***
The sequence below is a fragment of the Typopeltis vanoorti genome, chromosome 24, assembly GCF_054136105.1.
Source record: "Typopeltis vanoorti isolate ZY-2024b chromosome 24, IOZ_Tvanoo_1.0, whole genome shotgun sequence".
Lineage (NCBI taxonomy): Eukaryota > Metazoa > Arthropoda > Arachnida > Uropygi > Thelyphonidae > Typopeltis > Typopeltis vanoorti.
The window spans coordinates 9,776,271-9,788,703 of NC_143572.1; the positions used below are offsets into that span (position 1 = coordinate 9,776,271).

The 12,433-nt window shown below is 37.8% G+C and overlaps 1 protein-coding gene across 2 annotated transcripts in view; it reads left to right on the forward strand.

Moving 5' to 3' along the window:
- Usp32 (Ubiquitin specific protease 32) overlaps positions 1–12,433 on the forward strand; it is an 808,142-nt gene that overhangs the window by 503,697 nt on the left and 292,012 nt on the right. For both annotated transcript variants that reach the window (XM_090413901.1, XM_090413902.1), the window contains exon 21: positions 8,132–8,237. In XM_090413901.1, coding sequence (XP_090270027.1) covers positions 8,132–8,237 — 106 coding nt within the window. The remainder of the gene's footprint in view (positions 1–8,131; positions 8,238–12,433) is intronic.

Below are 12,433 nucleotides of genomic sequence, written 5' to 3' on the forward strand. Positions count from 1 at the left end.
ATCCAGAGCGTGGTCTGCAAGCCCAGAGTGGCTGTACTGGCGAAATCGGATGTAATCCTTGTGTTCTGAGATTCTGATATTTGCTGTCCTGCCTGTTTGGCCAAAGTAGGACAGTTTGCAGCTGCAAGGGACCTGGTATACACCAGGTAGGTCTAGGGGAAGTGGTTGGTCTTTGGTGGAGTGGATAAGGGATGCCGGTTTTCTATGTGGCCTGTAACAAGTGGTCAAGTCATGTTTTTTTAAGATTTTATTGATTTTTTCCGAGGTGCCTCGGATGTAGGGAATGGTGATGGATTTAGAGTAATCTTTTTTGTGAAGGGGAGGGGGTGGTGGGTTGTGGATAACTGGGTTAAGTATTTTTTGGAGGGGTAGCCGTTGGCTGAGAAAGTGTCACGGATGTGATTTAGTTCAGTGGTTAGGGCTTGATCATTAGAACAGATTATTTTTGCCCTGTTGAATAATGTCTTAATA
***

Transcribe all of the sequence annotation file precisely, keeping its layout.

The sequence below is a fragment of the Typopeltis vanoorti genome, chromosome 24, assembly GCF_054136105.1.
Source record: "Typopeltis vanoorti isolate ZY-2024b chromosome 24, IOZ_Tvanoo_1.0, whole genome shotgun sequence".
Lineage (NCBI taxonomy): Eukaryota > Metazoa > Arthropoda > Arachnida > Uropygi > Thelyphonidae > Typopeltis > Typopeltis vanoorti.
The window spans coordinates 9,776,271-9,788,703 of NC_143572.1; the positions used below are offsets into that span (position 1 = coordinate 9,776,271).

The 12,433-nt window shown below is 37.8% G+C and overlaps 1 protein-coding gene across 2 annotated transcripts in view; it reads left to right on the forward strand.

Moving 5' to 3' along the window:
- Usp32 (Ubiquitin specific protease 32) overlaps positions 1–12,433 on the forward strand; it is an 808,142-nt gene that overhangs the window by 503,697 nt on the left and 292,012 nt on the right. For both annotated transcript variants that reach the window (XM_090413901.1, XM_090413902.1), the window contains exon 21: positions 8,132–8,237. In XM_090413901.1, coding sequence (XP_090270027.1) covers positions 8,132–8,237 — 106 coding nt within the window. The remainder of the gene's footprint in view (positions 1–8,131; positions 8,238–12,433) is intronic.

Below are 12,433 nucleotides of genomic sequence, written 5' to 3' on the forward strand. Positions count from 1 at the left end.
ATCCAGAGCGTGGTCTGCAAGCCCAGAGTGGCTGTACTGGCGAAATCGGATGTAATCCTTGTGTTCTGAGATTCTGATATTTGCTGTCCTGCCTGTTTGGCCAAAGTAGGACAGTTTGCAGCTGCAAGGGACCTGGTATACACCAGGTAGGTCTAGGGGAAGTGGTTGGTCTTTGGTGGAGTGGATAAGGGATGCCGGTTTTCTATGTGGCCTGTAACAAGTGGTCAAGTCATGTTTTTTTAAGATTTTATTGATTTTTTCCGAGGTGCCTCGGATGTAGGGAATGGTGATGGATTTAGAGTAATCTTTTTTGTGAAGGGGAGGGGGTGGTGGGTTGTGGATAACTGGGTTAAGTATTTTTTGGAGGGGTAGCCGTTGGCTGAGAAAGTGTCACGGATGTGATTTAGTTCAGTGGTTAGGGCTTGATCATTAGAACAGATTATTTTTGCCCTGTTGAATAATGTCTTAATA